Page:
The effect on the location of students and staff, from 2003 until 2012 (six years after the bridge opened) looks like this.
The colour choices are unfortunate, so pay attention to the legend and focus on "St Lucia" (the campus) and the inner city areas just across the river from it. Remember, too, that this is a map of percentage change, so don't be distracted by big colors far away from the action, which represent noise (percentage changes on a tiny base). You can see that students and staff have shifted in big numbers to the inner city across the river from the campus, but also to southern and eastern suburbs each of the river, which are more affordable and still easily reached by buses from the campus. In the author's careful words, the bridge caused "a significant redistribution of staff and students across the metropolitan area." It also had the likely effect of reducing overall commute times by enabling people to live much closer to the campus, though the authors don't mention that.
Because the project gave buses so much of an advantage in accessing the campus, the mode share shifted dramatically, enabling the campus itself to grow without choking on cars:
Between 2002 and 2011, the population accessing the campus increased by 23 per cent, ... all of which were absorbed by [non-car modes on] the bridge. There was an accompanying shift in the modal mix of trips away from cars to public transport. This was most marked among students, for whom less than one-quarter of trips were by car in 2011, down from two-fifths in 2002. Bus patronage increased among students from around a quarter of trips to more than half. Staff car usage declined from 70 per cent in 2002 to just over half in 2011, with buses, cycling and walking all increasing in popularity.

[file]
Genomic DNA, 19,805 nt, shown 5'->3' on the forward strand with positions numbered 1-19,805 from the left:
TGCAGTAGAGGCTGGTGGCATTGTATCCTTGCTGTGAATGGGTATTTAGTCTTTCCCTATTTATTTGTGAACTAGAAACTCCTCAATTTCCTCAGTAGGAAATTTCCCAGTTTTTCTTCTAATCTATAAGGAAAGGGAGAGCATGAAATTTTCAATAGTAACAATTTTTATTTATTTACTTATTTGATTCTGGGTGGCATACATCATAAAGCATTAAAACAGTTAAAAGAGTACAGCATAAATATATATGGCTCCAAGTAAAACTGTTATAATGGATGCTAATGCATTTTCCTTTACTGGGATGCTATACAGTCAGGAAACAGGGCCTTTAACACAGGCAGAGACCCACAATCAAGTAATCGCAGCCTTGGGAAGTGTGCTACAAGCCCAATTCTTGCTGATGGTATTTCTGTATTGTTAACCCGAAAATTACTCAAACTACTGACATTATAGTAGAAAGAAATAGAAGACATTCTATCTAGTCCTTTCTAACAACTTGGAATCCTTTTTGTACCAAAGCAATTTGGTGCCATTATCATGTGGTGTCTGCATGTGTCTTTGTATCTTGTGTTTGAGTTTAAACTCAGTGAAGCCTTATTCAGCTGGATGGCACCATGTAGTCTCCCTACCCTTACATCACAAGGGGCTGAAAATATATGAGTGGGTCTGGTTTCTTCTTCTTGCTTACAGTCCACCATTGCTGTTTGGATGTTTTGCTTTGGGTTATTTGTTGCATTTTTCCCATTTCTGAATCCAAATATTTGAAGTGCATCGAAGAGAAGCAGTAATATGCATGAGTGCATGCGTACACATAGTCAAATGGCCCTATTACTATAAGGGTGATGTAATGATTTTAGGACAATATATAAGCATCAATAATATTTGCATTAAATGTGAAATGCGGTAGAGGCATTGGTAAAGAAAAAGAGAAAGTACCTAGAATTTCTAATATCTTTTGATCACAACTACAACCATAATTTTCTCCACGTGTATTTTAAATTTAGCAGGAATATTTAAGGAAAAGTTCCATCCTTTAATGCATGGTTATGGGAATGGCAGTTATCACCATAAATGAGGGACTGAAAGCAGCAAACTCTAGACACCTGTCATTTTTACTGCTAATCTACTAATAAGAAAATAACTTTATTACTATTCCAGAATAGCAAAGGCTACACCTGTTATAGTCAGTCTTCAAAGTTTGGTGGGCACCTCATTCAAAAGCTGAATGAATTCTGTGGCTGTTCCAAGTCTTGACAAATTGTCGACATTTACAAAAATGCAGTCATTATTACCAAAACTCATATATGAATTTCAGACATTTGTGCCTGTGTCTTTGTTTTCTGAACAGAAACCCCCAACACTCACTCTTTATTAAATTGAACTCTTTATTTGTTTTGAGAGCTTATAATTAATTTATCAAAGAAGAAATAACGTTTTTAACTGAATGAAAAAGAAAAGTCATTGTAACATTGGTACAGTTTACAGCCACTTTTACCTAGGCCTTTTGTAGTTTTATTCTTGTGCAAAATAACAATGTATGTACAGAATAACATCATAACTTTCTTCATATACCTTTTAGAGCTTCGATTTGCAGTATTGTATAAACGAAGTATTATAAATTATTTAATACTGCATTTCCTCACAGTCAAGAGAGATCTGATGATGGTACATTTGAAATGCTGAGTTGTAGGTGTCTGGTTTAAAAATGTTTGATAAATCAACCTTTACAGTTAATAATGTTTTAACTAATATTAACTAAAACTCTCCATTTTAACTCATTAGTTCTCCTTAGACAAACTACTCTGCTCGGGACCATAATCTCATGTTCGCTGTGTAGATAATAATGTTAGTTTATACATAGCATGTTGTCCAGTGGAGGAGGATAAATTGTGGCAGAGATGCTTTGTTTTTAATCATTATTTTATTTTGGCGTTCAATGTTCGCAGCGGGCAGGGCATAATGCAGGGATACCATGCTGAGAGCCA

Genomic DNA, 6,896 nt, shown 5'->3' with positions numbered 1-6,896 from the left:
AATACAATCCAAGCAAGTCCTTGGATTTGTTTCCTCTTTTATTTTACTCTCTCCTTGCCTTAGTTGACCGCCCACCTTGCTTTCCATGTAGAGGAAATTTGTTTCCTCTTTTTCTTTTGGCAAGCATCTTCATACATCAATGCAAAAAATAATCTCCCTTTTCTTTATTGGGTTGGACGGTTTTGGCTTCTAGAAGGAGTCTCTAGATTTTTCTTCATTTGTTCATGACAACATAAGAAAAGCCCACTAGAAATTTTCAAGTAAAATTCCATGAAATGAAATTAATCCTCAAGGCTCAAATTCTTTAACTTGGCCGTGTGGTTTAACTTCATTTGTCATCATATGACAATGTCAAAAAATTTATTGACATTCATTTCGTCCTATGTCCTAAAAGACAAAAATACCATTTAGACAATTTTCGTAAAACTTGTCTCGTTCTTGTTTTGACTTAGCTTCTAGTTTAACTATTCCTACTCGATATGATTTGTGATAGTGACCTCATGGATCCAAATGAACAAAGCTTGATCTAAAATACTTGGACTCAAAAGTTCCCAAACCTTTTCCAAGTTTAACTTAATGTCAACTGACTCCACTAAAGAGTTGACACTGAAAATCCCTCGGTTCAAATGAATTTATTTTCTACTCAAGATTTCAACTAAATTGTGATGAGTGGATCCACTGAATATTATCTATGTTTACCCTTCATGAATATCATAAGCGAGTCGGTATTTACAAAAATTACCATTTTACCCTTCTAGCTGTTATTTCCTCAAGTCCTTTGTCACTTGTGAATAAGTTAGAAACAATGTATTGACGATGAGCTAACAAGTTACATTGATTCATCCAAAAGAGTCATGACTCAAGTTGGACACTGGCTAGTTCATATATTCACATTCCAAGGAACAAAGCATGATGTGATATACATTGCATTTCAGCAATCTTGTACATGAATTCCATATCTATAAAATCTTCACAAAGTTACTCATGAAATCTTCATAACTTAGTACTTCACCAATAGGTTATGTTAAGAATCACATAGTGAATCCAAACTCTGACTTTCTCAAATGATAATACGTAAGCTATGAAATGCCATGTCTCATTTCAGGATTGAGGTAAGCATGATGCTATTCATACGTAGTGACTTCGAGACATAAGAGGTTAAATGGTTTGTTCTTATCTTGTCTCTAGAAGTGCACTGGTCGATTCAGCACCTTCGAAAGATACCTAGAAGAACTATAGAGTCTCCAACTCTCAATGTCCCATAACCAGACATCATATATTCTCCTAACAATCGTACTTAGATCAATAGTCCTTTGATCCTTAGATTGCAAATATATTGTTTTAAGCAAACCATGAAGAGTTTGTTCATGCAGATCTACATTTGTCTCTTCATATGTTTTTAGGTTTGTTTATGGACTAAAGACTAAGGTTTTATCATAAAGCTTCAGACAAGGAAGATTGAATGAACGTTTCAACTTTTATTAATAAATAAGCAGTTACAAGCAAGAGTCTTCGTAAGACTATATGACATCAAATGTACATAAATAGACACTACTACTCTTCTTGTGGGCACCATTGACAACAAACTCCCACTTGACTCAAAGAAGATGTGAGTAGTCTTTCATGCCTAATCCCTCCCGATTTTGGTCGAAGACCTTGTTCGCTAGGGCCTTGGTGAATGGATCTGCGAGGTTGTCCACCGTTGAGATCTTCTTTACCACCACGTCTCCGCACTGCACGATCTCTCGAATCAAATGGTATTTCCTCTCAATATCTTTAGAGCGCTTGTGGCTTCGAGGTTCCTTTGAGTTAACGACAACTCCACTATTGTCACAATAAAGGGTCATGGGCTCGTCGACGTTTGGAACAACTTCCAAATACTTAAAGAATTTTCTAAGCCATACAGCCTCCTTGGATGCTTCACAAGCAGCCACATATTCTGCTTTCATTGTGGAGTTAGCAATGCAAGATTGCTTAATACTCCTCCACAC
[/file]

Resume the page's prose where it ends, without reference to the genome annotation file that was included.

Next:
Eleanor Schonell Bridge is a powerful example of infrastructure that transforms a city's living patterns by transforming the isochrones of access. We can all think of trains and ferries that do this, but it's rare that buses are allowed to succeed in the same way. Once again, Brisbane has shown that it's not the transit technology that matters to people's location choices. It's where you can get to easily.
Revised in response to early comments.
Are you sure you know which of your transportation options is fastest? It depends on how you think about travel time.
A recent Boston Magazine article about the private bus service Bridj featured typical "race" between two transit modes: the MBTA subway and Bridj, which provices luxury buses on fixed routes and schedules running only at times of peak commute demand. The newspaper sent someone by each path at the same time. The outcome of the race is supposed to be decisive:
Why is this not a fair race? Well, it depends on when you start. From the article:
The MBTA passenger arrived last, [sic] even though she had a head start and boarded the train six minutes prior to Bridj’s departure.
Why a six minute headstart? Why not 10 or 20? What headstart would be appropriate? The headstart is your cue that there's something wrong with this methodology.
What's really happening here is that a service that is available all the time -- the subway -- is being compared to one that's only available at a few special times -- Bridj's specialized commuter buses. Any "travel time race," with any headstart, is going to miss the real point of this comparison.
The notion of travel time seems so self-explanatory that most people miss how deeply misleading it is in discussing transit. The imagined user is someone who happens to be going at the ideal moment for the preferred mode to succeed. We talk about travel time this way because it's how motorists, cyclists, and pedestrians experience it: as something that begins at the moment you want to go.